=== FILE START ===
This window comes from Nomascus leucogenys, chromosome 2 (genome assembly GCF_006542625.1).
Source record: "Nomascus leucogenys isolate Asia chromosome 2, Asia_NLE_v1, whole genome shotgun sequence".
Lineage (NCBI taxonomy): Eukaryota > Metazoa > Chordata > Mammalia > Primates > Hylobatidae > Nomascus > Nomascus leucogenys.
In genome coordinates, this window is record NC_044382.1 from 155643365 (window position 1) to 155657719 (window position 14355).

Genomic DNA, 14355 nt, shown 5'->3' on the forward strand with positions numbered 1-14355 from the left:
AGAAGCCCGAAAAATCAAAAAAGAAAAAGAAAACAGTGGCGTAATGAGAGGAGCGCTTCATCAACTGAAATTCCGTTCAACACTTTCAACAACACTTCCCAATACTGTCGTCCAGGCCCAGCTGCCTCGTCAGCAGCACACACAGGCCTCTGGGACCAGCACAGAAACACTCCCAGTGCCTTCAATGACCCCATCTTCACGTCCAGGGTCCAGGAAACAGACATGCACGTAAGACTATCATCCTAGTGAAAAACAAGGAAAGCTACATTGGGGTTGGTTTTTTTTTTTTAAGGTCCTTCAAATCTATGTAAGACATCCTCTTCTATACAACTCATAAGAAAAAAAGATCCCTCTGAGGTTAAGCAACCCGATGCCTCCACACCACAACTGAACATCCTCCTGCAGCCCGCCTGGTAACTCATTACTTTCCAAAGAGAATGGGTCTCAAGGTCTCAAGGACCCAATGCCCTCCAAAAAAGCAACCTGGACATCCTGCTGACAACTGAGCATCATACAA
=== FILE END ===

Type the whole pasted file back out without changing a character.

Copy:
This window comes from Nomascus leucogenys, chromosome 2 (genome assembly GCF_006542625.1).
Source record: "Nomascus leucogenys isolate Asia chromosome 2, Asia_NLE_v1, whole genome shotgun sequence".
Lineage (NCBI taxonomy): Eukaryota > Metazoa > Chordata > Mammalia > Primates > Hylobatidae > Nomascus > Nomascus leucogenys.
In genome coordinates, this window is record NC_044382.1 from 155643365 (window position 1) to 155657719 (window position 14355).

Genomic DNA, 14355 nt, shown 5'->3' on the forward strand with positions numbered 1-14355 from the left:
AGAAGCCCGAAAAATCAAAAAAGAAAAAGAAAACAGTGGCGTAATGAGAGGAGCGCTTCATCAACTGAAATTCCGTTCAACACTTTCAACAACACTTCCCAATACTGTCGTCCAGGCCCAGCTGCCTCGTCAGCAGCACACACAGGCCTCTGGGACCAGCACAGAAACACTCCCAGTGCCTTCAATGACCCCATCTTCACGTCCAGGGTCCAGGAAACAGACATGCACGTAAGACTATCATCCTAGTGAAAAACAAGGAAAGCTACATTGGGGTTGGTTTTTTTTTTTTAAGGTCCTTCAAATCTATGTAAGACATCCTCTTCTATACAACTCATAAGAAAAAAAGATCCCTCTGAGGTTAAGCAACCCGATGCCTCCACACCACAACTGAACATCCTCCTGCAGCCCGCCTGGTAACTCATTACTTTCCAAAGAGAATGGGTCTCAAGGTCTCAAGGACCCAATGCCCTCCAAAAAAGCAACCTGGACATCCTGCTGACAACTGAGCATCATACAA